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Expand your practice by building canine good citizens
By going out into the community, you could gain more than you ever expected.
The team at Nassau Veterinary Clinic in Nassau, N.Y., realized about 15 years ago that too many of the practice's clients were giving up their pets either to shelters or euthanization because of behavioral issues. So they got into the dog training business.
The practice started by offering a life skills training class, and has since added puppy kindergarten, adolescent classes, agility training, and several other courses. A year ago, organizers added a new class called "Tails on Trails," a program in which trainers take dogs and their owners out to different spots in the community and teach the dogs how to function in the real world. "We had people telling us that their dogs would listen in class, but when they got into real situations, they didn't do as well," says Marlene Wagner, a certified professional dog trainer. The course has become so popular that some clients travel up to 40 miles to attend.
The two certified dog trainers at the Nassau Veterinary Clinic didn't have a road map of how to implement such a program, but after having completed three Tails on Trails sessions, they've learned what works. Here's what they recommend.
1. Establish a time frame for a complete session and decide on your fees. Wagner first drew up a four-week session, which met at a different place one hour per week, for $85. But the trainers realized dog owners wanted more—many had signed up for multiple sessions—so they expanded the program to eight weeks for $100.
2. Scout out the best places to train. Tails on Trails participants have taken their dogs to a local outlet mall, entered dog-friendly stores (one or two at a time), walked along hiking and biking trails, dropped in on farms, and even visited the concourse at the state capitol. "We don't want crazy-busy places where the dogs will be overwhelmed," says Wagner. "We want it to be safe and also where there's a mix of foot, bike, and other dog traffic."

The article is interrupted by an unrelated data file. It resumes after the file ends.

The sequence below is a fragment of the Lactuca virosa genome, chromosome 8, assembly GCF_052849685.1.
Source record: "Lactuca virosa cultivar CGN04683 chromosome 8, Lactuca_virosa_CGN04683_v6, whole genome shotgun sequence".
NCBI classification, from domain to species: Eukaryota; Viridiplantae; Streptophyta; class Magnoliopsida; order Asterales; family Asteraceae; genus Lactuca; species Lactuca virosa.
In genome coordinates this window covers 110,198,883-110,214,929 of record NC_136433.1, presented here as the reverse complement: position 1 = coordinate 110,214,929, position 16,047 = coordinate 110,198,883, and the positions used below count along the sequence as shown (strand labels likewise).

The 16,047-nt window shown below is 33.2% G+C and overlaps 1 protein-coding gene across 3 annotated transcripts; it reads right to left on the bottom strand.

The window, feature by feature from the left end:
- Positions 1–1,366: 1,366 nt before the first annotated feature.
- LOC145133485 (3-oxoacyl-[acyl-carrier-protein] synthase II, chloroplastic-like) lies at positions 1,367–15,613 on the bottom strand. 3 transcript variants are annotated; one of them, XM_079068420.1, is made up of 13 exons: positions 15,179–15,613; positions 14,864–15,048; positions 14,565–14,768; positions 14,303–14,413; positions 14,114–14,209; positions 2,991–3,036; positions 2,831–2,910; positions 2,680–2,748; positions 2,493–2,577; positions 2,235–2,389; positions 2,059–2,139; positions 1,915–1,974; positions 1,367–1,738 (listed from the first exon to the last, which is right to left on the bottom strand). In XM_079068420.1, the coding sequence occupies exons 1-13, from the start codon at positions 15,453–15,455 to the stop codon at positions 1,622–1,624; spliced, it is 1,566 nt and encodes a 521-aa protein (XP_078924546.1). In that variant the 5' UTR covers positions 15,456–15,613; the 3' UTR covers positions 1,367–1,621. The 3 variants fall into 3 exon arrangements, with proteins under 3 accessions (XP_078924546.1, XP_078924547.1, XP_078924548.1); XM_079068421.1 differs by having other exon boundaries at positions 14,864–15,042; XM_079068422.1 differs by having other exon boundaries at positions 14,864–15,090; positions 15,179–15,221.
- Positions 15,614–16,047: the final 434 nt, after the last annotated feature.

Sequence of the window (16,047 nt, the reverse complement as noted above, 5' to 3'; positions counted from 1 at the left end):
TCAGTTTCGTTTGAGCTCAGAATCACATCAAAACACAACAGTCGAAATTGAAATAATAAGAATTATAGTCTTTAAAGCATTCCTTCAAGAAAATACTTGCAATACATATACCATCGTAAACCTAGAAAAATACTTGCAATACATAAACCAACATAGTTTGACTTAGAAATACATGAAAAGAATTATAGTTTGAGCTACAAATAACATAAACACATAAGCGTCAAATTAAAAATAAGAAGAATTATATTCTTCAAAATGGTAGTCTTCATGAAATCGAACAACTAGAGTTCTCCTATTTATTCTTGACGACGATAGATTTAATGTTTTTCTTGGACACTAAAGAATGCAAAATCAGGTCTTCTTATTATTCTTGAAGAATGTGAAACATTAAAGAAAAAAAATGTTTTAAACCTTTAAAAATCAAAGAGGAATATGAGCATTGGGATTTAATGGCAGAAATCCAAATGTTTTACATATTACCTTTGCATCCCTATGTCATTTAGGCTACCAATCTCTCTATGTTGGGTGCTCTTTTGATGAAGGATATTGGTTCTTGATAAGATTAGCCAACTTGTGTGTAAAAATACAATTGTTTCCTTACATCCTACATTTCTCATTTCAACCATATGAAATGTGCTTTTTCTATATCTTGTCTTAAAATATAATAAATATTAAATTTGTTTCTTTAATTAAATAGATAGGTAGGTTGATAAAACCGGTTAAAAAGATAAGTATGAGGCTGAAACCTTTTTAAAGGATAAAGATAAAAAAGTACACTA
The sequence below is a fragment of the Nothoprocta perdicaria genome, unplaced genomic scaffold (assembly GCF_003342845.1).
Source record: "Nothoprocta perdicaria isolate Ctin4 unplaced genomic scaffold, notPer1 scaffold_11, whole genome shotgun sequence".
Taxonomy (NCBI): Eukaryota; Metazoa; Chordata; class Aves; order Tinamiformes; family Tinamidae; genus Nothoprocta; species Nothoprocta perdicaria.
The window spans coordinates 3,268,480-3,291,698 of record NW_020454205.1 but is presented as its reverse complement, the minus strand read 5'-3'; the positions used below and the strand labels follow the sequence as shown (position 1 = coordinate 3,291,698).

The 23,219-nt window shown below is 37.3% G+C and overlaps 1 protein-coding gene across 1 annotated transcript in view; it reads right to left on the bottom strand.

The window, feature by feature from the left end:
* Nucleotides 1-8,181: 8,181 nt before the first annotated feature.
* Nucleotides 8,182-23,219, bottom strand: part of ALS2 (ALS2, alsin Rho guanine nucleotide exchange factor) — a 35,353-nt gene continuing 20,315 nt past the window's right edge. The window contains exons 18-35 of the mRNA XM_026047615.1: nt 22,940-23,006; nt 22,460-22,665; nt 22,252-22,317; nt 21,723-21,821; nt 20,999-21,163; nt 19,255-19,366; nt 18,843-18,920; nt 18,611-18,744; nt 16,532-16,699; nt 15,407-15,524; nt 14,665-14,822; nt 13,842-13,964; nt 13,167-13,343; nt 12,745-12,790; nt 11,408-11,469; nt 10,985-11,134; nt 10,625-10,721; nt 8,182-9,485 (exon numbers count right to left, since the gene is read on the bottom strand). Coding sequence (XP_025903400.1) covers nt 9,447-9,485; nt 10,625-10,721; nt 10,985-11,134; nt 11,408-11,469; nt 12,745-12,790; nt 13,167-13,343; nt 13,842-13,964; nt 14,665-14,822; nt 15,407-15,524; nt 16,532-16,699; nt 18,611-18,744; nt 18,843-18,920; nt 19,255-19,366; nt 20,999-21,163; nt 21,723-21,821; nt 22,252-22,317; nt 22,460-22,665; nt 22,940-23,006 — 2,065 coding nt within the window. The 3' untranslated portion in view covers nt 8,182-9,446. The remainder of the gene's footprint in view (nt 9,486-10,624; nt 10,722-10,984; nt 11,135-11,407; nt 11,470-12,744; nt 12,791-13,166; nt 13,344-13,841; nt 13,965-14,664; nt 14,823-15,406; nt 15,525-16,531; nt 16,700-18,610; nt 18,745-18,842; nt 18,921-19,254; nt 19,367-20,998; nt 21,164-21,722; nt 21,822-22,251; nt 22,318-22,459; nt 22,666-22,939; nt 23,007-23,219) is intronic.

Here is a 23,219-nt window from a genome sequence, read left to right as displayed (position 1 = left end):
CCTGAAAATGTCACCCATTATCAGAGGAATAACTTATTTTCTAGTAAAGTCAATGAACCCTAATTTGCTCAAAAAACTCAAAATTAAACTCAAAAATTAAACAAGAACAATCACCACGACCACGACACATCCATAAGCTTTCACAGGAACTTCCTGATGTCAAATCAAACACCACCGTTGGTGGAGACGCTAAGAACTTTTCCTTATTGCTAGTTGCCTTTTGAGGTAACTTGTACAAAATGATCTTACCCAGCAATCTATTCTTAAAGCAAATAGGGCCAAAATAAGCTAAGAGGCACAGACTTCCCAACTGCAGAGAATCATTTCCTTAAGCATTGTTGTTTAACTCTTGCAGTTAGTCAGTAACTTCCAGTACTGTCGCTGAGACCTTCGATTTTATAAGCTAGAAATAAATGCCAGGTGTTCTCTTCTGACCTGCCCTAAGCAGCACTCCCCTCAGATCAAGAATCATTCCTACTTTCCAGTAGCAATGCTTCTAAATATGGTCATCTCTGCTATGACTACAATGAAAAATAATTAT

3. Define your target market. Decide what dogs are eligible for your program, then inform clients about the guidelines. In most cases, dogs should have at least one prior positive-reinforcement obedience course under their belt before joining Tails on Trails. Also, this class takes canine good citizenship to the next level, so it's reasonable to assume that the people most likely interested in the class would be people who are interested in taking their dog's training further.
4. Get the whole team, including the doctors, involved. Wagner says the sessions double as social gatherings for the dog owners and practice team members who attend, which is why it's important to get the whole team, including the doctors, involved. "The participants chitchat with the doctors and staff, and it's a very bonding experience for them—they feel connected to the clinic," says Wagner.
5. Develop a marketing plan. Nassau advertises the program in the newspapers and sends fliers to shelters, breeders, and, of course, people who've attended the practice's behavior classes. Each canine participant also receives a safety vest branded with the Nassau logo to wear while out training.
The main point, Wagner says, is to have fun with the program. It not only provides a valuable service to your clients, it helps you and your staff build relationships with clients—and potential clients—out in the community.